This all takes time and effort, but if you're not willing to do it, I would go so far as to say, don't waste your time disagreeing with people or trying to engage them with apologetic arguments.

Compliments & Affirmation
Take the time to listen to Ravi Zacharias do a Q&A after one of his talks and pay attention to how he answers rather that what he says. He does a fantastic job of affirming and complimenting the questioner. He says things like "that's a great question" or lightens the mood with an affirming joke about how the question is too difficult. When he does this, he makes the questioner feel good by letting them know that he respects them.

Compliments don't have to come merely as a result of someone questions though. When a friend updates their profile picture, a co-workers gets a new haircut, or whatever else you notice, offer genuine compliments. Obviously, don't lie just to say nice things, but instead, look for real opportunities to say nice things to people and about people.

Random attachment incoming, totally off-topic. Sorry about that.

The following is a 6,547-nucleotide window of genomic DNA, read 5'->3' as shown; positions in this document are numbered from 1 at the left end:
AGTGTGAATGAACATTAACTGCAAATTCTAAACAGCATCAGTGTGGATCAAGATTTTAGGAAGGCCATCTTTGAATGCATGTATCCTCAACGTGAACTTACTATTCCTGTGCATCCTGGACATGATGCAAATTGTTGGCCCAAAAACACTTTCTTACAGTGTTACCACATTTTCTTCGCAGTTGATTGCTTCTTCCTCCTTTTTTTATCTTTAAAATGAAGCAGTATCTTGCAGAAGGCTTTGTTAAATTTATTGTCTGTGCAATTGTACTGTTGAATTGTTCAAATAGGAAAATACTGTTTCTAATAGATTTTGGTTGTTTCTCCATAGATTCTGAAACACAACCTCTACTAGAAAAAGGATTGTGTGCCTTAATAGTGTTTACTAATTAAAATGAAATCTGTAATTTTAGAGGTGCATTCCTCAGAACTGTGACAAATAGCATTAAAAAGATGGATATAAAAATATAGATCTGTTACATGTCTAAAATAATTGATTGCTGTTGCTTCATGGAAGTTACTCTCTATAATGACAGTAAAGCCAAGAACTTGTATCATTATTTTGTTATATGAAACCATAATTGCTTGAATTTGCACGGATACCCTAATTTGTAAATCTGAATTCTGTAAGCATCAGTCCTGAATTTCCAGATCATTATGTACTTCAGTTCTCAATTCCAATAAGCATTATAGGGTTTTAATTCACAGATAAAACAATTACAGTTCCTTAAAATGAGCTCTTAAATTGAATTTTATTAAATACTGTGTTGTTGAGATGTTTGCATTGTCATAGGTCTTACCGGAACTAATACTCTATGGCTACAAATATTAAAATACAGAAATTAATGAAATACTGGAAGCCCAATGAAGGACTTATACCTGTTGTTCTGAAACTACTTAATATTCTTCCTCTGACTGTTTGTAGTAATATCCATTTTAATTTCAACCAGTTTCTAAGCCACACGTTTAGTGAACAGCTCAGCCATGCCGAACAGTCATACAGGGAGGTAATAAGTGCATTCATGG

People tend to like people who are like them. This is the main area where individualization plays a role in persuasion. So try to be like Paul and be all things to all people (1 Corinthians 9:22). You don't need to change who you are when you are with different people, but at the same time, you don't always need to present your whole self.

Let me give you an example, and since the Superbowl was last night, I'll use football so I can come up with a clever clickbait tweet to reel people in! Anyway, let's say you meet a new person at work and he starts telling you how much he loves football, but you hate football, you don't necessarily have to tell him (at least right now). Instead, find out what other things he likes and see if you have any meaningful similarities. Maybe he's also an avid hockey fan and so are you.

For this principle to work, any similarities are helpful, but important and meaningful similarities will have a greater impact. Ideally, you want them to think of you as part of their in-group, which means being similar in whatever is most important to them (which is tough if they strongly identify as an atheist!), but take what you can get. Ask questions to get to know people and let them know when you've had shared experiences or beliefs.